Stress Responses in Crops

A special issue of Stresses (ISSN 2673-7140). This special issue belongs to the section "Plant and Photoautotrophic Stresses".

Deadline for manuscript submissions: closed (30 January 2022) | Viewed by 35496

Special Issue Editors


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Guest Editor
Department of Agronomy, Faculty of Agriculture, Sher-e-Bangla Agricultural University, Dhaka 1207, Bangladesh
Interests: antioxidants; abiotic stress tolerance; plant metabolites; ROS signaling
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Guest Editor
Department of Entomology and Plant Pathology, North Carolina State University, 1575 Varsity Drive, VRB, Module # 6, Raleigh, NC 27695, USA
Interests: rice, wheat, strawberry and tomato diseases; integrated disease management; plant-pathogen interactions, genetic mapping, and GWAS; RNA-seq analysis; genotyping-by-sequencing, and plant microbiomes
Special Issues, Collections and Topics in MDPI journals

Special Issue Information

Ensuring food security for the increasing global population is one of the challenges for the coming decades. As frontiers of crop production, plant biologists and agronomists are the most responsible for the steady improvement of crop production. However, there are several challenges which hinder crop production, including various abiotic stresses (salt, drought, flooding, metal/metalloid toxicity, extreme temperature, etc.) and biotic stresses (weeds, insects, pathogens, etc.). Recently, researchers have been trying to mechanistically understand the basis of stress responses and tolerance in crops. Thus, in this Special Issue we aim to publish research articles and reviews on various aspects of crop responses and tolerance to abiotic and biotic stresses, which will also help to serve as a foundation for climate change adaptation in agriculture.

Prof. Dr. Mirza Hasanuzzaman
Prof. Dr. Luigi Sanita' di Toppi
Dr. Tika Adhikari
Guest Editors

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Published Papers (9 papers)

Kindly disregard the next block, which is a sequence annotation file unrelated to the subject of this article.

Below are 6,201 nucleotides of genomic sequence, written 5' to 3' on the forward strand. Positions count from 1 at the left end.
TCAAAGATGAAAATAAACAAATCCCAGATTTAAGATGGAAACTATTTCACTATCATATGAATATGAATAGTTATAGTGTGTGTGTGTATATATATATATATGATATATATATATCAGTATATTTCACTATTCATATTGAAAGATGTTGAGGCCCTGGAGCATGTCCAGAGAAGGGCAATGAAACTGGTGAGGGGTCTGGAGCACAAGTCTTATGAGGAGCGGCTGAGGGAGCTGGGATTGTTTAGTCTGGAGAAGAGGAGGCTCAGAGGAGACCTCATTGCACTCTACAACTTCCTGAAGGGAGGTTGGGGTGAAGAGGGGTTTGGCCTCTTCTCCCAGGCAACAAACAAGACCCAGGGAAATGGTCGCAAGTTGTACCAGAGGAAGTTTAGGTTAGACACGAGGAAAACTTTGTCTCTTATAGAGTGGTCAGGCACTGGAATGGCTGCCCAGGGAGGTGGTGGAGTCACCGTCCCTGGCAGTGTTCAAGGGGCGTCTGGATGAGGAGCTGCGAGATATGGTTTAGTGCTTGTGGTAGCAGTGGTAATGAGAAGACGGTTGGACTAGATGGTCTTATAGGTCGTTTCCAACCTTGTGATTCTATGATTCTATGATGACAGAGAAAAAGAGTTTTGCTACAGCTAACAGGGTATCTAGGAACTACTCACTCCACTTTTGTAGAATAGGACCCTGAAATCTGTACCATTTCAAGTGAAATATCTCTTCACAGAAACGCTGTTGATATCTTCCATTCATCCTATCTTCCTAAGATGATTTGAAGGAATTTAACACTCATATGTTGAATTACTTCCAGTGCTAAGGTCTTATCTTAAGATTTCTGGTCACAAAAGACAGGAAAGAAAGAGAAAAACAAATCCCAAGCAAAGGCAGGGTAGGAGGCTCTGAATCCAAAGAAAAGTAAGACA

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Editorial

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3 pages, 220 KiB  
Editorial
Stress Responses in Crops
by Mirza Hasanuzzaman, Luigi Sanità di Toppi and Tika Adhikari
Stresses 2022, 2(2), 231-233; https://doi.org/10.3390/stresses2020016 - 23 May 2022
Cited by 1 | Viewed by 1424
Abstract
Plants undergo a simultaneous interaction with numerous environmental stresses in the ever-changing climate, making sustainable crop production for the increased global population more challenging [...] Full article
(This article belongs to the Special Issue Stress Responses in Crops)

Research

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23 pages, 2581 KiB  
Article
Comparative Physiology of Indica and Japonica Rice under Salinity and Drought Stress: An Intrinsic Study on Osmotic Adjustment, Oxidative Stress, Antioxidant Defense and Methylglyoxal Detoxification
by Md. Shahadat Hossen, Md. Fazlul Karim, Masayuki Fujita, M. H. M. Borhannuddin Bhuyan, Kamrun Nahar, Abdul Awal Chowdhury Masud, Jubayer Al Mahmud and Mirza Hasanuzzaman
Stresses 2022, 2(2), 156-178; https://doi.org/10.3390/stresses2020012 - 25 Mar 2022
Cited by 13 | Viewed by 3026
Abstract
Salinity and drought stress are significant environmental threats, alone or in combination. The current study was conducted to investigate the morpho-physiology, osmotic adjustment, oxidative stress, antioxidant defense and methylglyoxal detoxification of three rice genotypes from the indica (cv. BRRI dhan29 and BRRI dhan48) [...] Read more.
Salinity and drought stress are significant environmental threats, alone or in combination. The current study was conducted to investigate the morpho-physiology, osmotic adjustment, oxidative stress, antioxidant defense and methylglyoxal detoxification of three rice genotypes from the indica (cv. BRRI dhan29 and BRRI dhan48) and japonica (cv. Koshihikari) groups. Eighteen-day-old seedlings of these genotypes were exposed to either in alone salinity (150 mM NaCl) and drought (15% PEG 6000) or in the combination of salinity and drought (150 mM NaCl + 15% PEG 6000) stress in vitro for 72 h. Compared with the control, the water status, biomass and photosynthetic pigments were decreased, where a significant increase was seen in the mortality rate, hydrogen peroxide content, electrolyte leakage, lipoxygenase activity, level of malondialdehyde and methylglyoxal, indicating increased lipid peroxidation in rice genotypes in stress conditions. The non-enzymatic and enzymatic components of the ascorbate-glutathione (AsA-GSH) pool in rice genotypes were disrupted under all stress treatments, resulting imbalance in the redox equilibrium. In contrast, compared to other rice genotypes, BRRI dhan48 revealed a lower Na+/K+ ratio, greater proline (Pro) levels, higher activity of AsA, dehydroascorbate (DHA) and GSH, lower glutathione disulfide (GSSG) and a higher ratio of AsA/DHA and GSH/GSSG, whereas enzymatic components increased monodehydroascorbate reductase, dehydroascorbate reductase, glutathione peroxidase and glyoxalase enzymes. The results showed that a stronger tolerate ability for BRRI dhan48 against stress has been connected to a lower Na+/K+ ratio, an increase in Pro content and an improved performance of the glyoxalase system and antioxidant protection for scavenging of reactive oxygen species. These data can give insight into probable responses to single or combination salinity and drought stress in rice genotypes. Full article